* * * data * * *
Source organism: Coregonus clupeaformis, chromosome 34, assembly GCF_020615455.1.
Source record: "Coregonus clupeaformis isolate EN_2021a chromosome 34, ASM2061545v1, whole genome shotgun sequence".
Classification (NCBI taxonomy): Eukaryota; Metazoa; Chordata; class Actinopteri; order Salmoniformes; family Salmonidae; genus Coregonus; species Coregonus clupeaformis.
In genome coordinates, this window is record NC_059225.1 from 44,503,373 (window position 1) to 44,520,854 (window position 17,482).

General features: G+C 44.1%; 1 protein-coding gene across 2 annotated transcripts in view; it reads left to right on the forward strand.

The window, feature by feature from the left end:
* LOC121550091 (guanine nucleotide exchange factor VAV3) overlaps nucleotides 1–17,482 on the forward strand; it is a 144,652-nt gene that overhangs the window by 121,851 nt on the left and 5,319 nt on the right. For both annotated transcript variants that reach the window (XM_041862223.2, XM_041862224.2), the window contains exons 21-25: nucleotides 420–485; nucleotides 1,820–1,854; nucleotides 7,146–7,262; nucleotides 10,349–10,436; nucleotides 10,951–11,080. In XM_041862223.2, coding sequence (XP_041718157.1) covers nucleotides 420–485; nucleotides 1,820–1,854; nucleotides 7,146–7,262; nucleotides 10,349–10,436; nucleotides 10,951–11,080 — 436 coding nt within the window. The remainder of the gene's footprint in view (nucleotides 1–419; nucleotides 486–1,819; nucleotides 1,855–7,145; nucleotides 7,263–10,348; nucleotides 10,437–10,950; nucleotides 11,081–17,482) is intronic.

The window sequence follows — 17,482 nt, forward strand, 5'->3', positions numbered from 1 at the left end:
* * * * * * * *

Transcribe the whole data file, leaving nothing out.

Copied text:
Source organism: Coregonus clupeaformis, chromosome 34, assembly GCF_020615455.1.
Source record: "Coregonus clupeaformis isolate EN_2021a chromosome 34, ASM2061545v1, whole genome shotgun sequence".
Classification (NCBI taxonomy): Eukaryota; Metazoa; Chordata; class Actinopteri; order Salmoniformes; family Salmonidae; genus Coregonus; species Coregonus clupeaformis.
In genome coordinates, this window is record NC_059225.1 from 44,503,373 (window position 1) to 44,520,854 (window position 17,482).

General features: G+C 44.1%; 1 protein-coding gene across 2 annotated transcripts in view; it reads left to right on the forward strand.

The window, feature by feature from the left end:
* LOC121550091 (guanine nucleotide exchange factor VAV3) overlaps nucleotides 1–17,482 on the forward strand; it is a 144,652-nt gene that overhangs the window by 121,851 nt on the left and 5,319 nt on the right. For both annotated transcript variants that reach the window (XM_041862223.2, XM_041862224.2), the window contains exons 21-25: nucleotides 420–485; nucleotides 1,820–1,854; nucleotides 7,146–7,262; nucleotides 10,349–10,436; nucleotides 10,951–11,080. In XM_041862223.2, coding sequence (XP_041718157.1) covers nucleotides 420–485; nucleotides 1,820–1,854; nucleotides 7,146–7,262; nucleotides 10,349–10,436; nucleotides 10,951–11,080 — 436 coding nt within the window. The remainder of the gene's footprint in view (nucleotides 1–419; nucleotides 486–1,819; nucleotides 1,855–7,145; nucleotides 7,263–10,348; nucleotides 10,437–10,950; nucleotides 11,081–17,482) is intronic.

The window sequence follows — 17,482 nt, forward strand, 5'->3', positions numbered from 1 at the left end: